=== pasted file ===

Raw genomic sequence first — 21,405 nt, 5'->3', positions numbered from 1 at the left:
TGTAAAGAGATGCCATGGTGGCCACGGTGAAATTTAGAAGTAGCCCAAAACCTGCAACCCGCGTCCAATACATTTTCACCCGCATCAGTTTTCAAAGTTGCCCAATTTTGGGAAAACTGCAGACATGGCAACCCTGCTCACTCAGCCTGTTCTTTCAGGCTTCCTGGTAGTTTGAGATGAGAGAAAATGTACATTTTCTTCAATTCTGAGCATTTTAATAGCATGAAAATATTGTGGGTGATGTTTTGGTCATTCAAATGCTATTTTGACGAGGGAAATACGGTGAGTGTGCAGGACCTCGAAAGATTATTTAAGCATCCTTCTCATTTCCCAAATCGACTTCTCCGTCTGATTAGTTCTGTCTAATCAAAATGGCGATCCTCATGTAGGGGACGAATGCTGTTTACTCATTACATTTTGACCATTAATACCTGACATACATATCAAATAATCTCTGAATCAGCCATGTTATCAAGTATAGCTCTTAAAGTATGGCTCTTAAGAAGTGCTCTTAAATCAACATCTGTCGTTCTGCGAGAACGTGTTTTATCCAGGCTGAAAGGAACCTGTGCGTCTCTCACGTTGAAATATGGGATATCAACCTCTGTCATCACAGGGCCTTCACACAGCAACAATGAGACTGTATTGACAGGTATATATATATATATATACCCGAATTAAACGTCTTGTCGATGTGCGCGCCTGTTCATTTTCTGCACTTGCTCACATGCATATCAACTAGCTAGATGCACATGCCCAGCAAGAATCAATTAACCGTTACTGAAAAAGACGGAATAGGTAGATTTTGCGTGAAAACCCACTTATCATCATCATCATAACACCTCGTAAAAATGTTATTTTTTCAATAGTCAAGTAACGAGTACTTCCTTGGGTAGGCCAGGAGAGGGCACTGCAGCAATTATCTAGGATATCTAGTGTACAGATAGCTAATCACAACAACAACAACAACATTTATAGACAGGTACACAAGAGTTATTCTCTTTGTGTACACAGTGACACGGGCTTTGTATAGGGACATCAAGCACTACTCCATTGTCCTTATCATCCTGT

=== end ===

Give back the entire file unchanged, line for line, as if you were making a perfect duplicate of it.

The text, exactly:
Raw genomic sequence first — 21,405 nt, 5'->3', positions numbered from 1 at the left:
TGTAAAGAGATGCCATGGTGGCCACGGTGAAATTTAGAAGTAGCCCAAAACCTGCAACCCGCGTCCAATACATTTTCACCCGCATCAGTTTTCAAAGTTGCCCAATTTTGGGAAAACTGCAGACATGGCAACCCTGCTCACTCAGCCTGTTCTTTCAGGCTTCCTGGTAGTTTGAGATGAGAGAAAATGTACATTTTCTTCAATTCTGAGCATTTTAATAGCATGAAAATATTGTGGGTGATGTTTTGGTCATTCAAATGCTATTTTGACGAGGGAAATACGGTGAGTGTGCAGGACCTCGAAAGATTATTTAAGCATCCTTCTCATTTCCCAAATCGACTTCTCCGTCTGATTAGTTCTGTCTAATCAAAATGGCGATCCTCATGTAGGGGACGAATGCTGTTTACTCATTACATTTTGACCATTAATACCTGACATACATATCAAATAATCTCTGAATCAGCCATGTTATCAAGTATAGCTCTTAAAGTATGGCTCTTAAGAAGTGCTCTTAAATCAACATCTGTCGTTCTGCGAGAACGTGTTTTATCCAGGCTGAAAGGAACCTGTGCGTCTCTCACGTTGAAATATGGGATATCAACCTCTGTCATCACAGGGCCTTCACACAGCAACAATGAGACTGTATTGACAGGTATATATATATATATATACCCGAATTAAACGTCTTGTCGATGTGCGCGCCTGTTCATTTTCTGCACTTGCTCACATGCATATCAACTAGCTAGATGCACATGCCCAGCAAGAATCAATTAACCGTTACTGAAAAAGACGGAATAGGTAGATTTTGCGTGAAAACCCACTTATCATCATCATCATAACACCTCGTAAAAATGTTATTTTTTCAATAGTCAAGTAACGAGTACTTCCTTGGGTAGGCCAGGAGAGGGCACTGCAGCAATTATCTAGGATATCTAGTGTACAGATAGCTAATCACAACAACAACAACAACATTTATAGACAGGTACACAAGAGTTATTCTCTTTGTGTACACAGTGACACGGGCTTTGTATAGGGACATCAAGCACTACTCCATTGTCCTTATCATCCTGT